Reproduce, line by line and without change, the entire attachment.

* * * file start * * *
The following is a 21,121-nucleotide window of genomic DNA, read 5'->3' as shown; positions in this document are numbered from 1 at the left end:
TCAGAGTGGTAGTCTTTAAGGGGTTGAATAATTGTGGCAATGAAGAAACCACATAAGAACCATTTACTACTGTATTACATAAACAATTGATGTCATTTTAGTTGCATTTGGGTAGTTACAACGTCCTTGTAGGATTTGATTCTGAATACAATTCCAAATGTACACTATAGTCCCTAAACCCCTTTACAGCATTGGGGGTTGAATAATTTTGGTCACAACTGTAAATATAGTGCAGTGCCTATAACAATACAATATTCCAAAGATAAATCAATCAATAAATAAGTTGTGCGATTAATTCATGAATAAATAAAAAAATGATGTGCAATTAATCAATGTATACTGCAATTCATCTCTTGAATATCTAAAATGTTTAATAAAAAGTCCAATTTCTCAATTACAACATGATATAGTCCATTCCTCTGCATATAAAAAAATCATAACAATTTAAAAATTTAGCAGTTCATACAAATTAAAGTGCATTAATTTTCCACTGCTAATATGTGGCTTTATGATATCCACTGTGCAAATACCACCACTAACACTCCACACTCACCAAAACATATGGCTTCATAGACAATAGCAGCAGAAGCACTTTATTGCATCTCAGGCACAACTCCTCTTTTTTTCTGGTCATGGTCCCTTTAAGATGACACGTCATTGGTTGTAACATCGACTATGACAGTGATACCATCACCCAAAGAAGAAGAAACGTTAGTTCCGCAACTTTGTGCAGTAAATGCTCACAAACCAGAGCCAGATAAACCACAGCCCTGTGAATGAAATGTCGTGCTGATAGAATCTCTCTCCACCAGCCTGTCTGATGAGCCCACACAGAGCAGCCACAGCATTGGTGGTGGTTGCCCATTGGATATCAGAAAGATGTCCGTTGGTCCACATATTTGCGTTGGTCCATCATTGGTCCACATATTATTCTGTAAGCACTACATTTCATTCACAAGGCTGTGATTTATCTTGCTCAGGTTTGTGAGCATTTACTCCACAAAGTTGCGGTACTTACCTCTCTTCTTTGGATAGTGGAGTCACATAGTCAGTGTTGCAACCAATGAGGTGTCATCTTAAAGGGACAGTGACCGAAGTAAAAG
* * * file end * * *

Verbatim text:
The following is a 21,121-nucleotide window of genomic DNA, read 5'->3' as shown; positions in this document are numbered from 1 at the left end:
TCAGAGTGGTAGTCTTTAAGGGGTTGAATAATTGTGGCAATGAAGAAACCACATAAGAACCATTTACTACTGTATTACATAAACAATTGATGTCATTTTAGTTGCATTTGGGTAGTTACAACGTCCTTGTAGGATTTGATTCTGAATACAATTCCAAATGTACACTATAGTCCCTAAACCCCTTTACAGCATTGGGGGTTGAATAATTTTGGTCACAACTGTAAATATAGTGCAGTGCCTATAACAATACAATATTCCAAAGATAAATCAATCAATAAATAAGTTGTGCGATTAATTCATGAATAAATAAAAAAATGATGTGCAATTAATCAATGTATACTGCAATTCATCTCTTGAATATCTAAAATGTTTAATAAAAAGTCCAATTTCTCAATTACAACATGATATAGTCCATTCCTCTGCATATAAAAAAATCATAACAATTTAAAAATTTAGCAGTTCATACAAATTAAAGTGCATTAATTTTCCACTGCTAATATGTGGCTTTATGATATCCACTGTGCAAATACCACCACTAACACTCCACACTCACCAAAACATATGGCTTCATAGACAATAGCAGCAGAAGCACTTTATTGCATCTCAGGCACAACTCCTCTTTTTTTCTGGTCATGGTCCCTTTAAGATGACACGTCATTGGTTGTAACATCGACTATGACAGTGATACCATCACCCAAAGAAGAAGAAACGTTAGTTCCGCAACTTTGTGCAGTAAATGCTCACAAACCAGAGCCAGATAAACCACAGCCCTGTGAATGAAATGTCGTGCTGATAGAATCTCTCTCCACCAGCCTGTCTGATGAGCCCACACAGAGCAGCCACAGCATTGGTGGTGGTTGCCCATTGGATATCAGAAAGATGTCCGTTGGTCCACATATTTGCGTTGGTCCATCATTGGTCCACATATTATTCTGTAAGCACTACATTTCATTCACAAGGCTGTGATTTATCTTGCTCAGGTTTGTGAGCATTTACTCCACAAAGTTGCGGTACTTACCTCTCTTCTTTGGATAGTGGAGTCACATAGTCAGTGTTGCAACCAATGAGGTGTCATCTTAAAGGGACAGTGACCGAAGTAAAAG